Gloria informs Harvey that his chair belongs in Admitting, and Jackie tells her lightly to back off. "Did I ask him to go anywhere? Sir, did I ask you to go anywhere?" He acknowledges a bit fearfully that she didn't, and Gloria leaves again. Zoey comes immediately barreling around the corner with a cart, and giggles out an "Excuse me!" that she has to explain to the incredibly prickly and protective Jackie was an "almost bumped into you" excuse me and not a "please move" excuse me. Harvey, for no real reason -- especially since we just had this scene with the previous patient -- clears his throat, all, "Excuse me, I'm right here," and Zoey assures him that here is a perfect place for him to be. She even offers to bring him a Diet Coke or a meal tray or maybe some Ensure. Can you imagine what her cats' lives are like?
Coop assumes he's the new handyman, but Jackie -- her best friend is nearly a lesbian, you see -- explains prickily that Harvey is a paper hanger whose husband's in respiratory failure. Intrigued and delighted, Coop welcomes him grandly to All Saints, and Harvey says he is nearly but not quite pleased to meet him, given the circumstances. "It might comfort you to know that I have two moms," Coop says in a flesh-crawling sotto voce way, and Harvey feigns ignorance as to why, because wouldn't you? The need in Coop's eyes goes all the way back, man.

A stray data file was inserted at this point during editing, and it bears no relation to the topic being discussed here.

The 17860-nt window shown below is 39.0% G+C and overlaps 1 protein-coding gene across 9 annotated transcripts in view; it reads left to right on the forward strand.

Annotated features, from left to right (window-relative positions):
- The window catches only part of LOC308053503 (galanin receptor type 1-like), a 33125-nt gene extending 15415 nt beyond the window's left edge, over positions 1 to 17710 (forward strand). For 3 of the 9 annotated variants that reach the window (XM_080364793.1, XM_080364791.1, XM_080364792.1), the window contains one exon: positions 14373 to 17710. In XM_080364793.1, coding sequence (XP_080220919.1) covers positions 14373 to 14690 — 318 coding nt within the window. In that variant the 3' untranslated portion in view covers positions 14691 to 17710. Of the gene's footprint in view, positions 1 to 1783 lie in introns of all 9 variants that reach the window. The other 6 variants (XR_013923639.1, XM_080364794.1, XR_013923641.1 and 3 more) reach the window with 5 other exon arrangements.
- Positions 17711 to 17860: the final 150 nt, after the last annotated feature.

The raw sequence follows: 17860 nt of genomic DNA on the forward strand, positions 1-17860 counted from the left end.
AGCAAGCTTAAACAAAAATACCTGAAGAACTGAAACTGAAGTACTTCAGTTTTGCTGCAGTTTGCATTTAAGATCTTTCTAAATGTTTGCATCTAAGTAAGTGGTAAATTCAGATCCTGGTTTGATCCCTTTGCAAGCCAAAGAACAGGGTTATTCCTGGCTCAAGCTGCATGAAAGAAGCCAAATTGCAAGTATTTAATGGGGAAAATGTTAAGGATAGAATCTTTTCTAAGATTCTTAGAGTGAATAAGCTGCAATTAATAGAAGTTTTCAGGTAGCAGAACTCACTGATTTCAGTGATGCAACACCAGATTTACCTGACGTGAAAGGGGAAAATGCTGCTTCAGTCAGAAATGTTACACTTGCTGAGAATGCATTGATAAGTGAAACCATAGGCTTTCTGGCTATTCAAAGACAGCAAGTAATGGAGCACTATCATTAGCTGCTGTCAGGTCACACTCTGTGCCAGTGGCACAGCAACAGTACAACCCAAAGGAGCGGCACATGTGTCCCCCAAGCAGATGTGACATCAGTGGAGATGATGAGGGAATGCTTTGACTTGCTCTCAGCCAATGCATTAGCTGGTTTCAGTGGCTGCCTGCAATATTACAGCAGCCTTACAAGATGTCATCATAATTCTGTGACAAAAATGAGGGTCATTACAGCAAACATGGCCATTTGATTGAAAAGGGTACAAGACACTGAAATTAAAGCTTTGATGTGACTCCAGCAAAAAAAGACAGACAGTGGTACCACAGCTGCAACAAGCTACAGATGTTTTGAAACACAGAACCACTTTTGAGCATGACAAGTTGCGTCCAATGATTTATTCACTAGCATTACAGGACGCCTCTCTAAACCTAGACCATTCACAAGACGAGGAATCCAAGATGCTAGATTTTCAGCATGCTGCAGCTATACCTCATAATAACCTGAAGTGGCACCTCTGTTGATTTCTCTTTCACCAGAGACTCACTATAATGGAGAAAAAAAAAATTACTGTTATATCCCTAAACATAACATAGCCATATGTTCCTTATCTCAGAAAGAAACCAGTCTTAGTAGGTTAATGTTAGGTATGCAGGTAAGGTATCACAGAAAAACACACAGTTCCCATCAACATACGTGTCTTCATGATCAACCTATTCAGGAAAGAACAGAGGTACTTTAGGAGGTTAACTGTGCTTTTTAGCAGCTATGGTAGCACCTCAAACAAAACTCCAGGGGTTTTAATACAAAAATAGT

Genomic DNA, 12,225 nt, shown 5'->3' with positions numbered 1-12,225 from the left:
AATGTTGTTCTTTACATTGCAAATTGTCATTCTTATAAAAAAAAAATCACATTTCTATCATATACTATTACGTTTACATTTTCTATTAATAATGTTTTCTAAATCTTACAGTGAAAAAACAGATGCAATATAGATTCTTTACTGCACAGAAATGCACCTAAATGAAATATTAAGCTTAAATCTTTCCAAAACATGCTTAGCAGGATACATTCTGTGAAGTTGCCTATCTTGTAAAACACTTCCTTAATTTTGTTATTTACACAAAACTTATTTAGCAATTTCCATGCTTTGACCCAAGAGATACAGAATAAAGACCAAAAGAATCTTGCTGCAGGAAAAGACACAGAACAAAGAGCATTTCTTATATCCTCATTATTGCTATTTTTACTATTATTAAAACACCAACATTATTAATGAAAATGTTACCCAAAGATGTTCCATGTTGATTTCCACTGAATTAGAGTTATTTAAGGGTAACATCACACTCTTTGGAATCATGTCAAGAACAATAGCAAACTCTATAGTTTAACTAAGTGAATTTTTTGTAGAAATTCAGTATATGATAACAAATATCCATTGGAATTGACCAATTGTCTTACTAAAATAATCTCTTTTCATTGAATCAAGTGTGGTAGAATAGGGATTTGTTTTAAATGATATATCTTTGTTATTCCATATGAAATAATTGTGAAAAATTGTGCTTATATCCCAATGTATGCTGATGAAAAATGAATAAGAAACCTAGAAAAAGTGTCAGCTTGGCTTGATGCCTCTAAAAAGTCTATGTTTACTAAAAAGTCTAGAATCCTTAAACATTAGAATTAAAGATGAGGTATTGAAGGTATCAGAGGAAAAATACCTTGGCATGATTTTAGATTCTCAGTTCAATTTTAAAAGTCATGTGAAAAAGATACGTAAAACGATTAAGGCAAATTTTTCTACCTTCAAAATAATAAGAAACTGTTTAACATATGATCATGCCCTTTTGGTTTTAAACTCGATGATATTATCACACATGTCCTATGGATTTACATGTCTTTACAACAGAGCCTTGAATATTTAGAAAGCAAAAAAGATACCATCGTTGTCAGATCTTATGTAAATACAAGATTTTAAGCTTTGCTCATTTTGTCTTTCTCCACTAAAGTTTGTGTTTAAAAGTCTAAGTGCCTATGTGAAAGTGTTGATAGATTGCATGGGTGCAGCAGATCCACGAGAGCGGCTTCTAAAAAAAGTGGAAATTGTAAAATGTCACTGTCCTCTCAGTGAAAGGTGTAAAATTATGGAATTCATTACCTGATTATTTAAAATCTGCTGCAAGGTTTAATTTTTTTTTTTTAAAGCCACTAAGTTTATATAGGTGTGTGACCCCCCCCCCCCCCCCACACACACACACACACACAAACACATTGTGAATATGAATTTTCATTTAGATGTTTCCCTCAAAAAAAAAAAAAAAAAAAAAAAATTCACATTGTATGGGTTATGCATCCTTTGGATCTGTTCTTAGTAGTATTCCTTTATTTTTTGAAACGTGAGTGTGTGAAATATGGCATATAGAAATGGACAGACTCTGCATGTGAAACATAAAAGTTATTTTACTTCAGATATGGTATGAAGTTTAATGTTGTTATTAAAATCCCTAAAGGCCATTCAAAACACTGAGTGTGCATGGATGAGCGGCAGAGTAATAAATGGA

Now, even though this show is built on random serial occurrences in a given hallway or hallway intersection -- even given the fact that we're at the nurse's station -- we are pushing it. Because Thor immediately appears to explain that Coop is quote "a mess," which: Girl, and then thank Harvey for "paving the way." And so now Harvey has a whole other thing to be self-righteous about, and he goes for it. "Can I not be gay right now? Can I just be a guy whose spouse is dying? Can I have that, please?" And I mean, I feel you on this.
But that feeling that it's 1995 and we're all wearing pink triangles and demanding to be taken seriously -- but not so seriously that it's stigmatizing -- and wanting to be special -- but not so special that it's weird -- and so angry at undefinable things that we're throwing condoms around the Vatican and chanting SILENCE = DEATH and all of these things, that feeling is not going anywhere. And maybe it's a generation gap thing, but I'm not sure what I'm supposed to feel about all this. Isn't it a good thing that Harvey's constant protest about every single thing that happens feels a little archaic, not to say annoying? Isn't it a good thing that our high-handed rhetoric in 2010 is mainly about something as retarded as the right to get married? Can I not be gay right now is a powerful and meaningful statement, but it goes for all of us, and all of us watching this show gay or not, and I gotta say Harvey's being gay in a really lesbian way right now.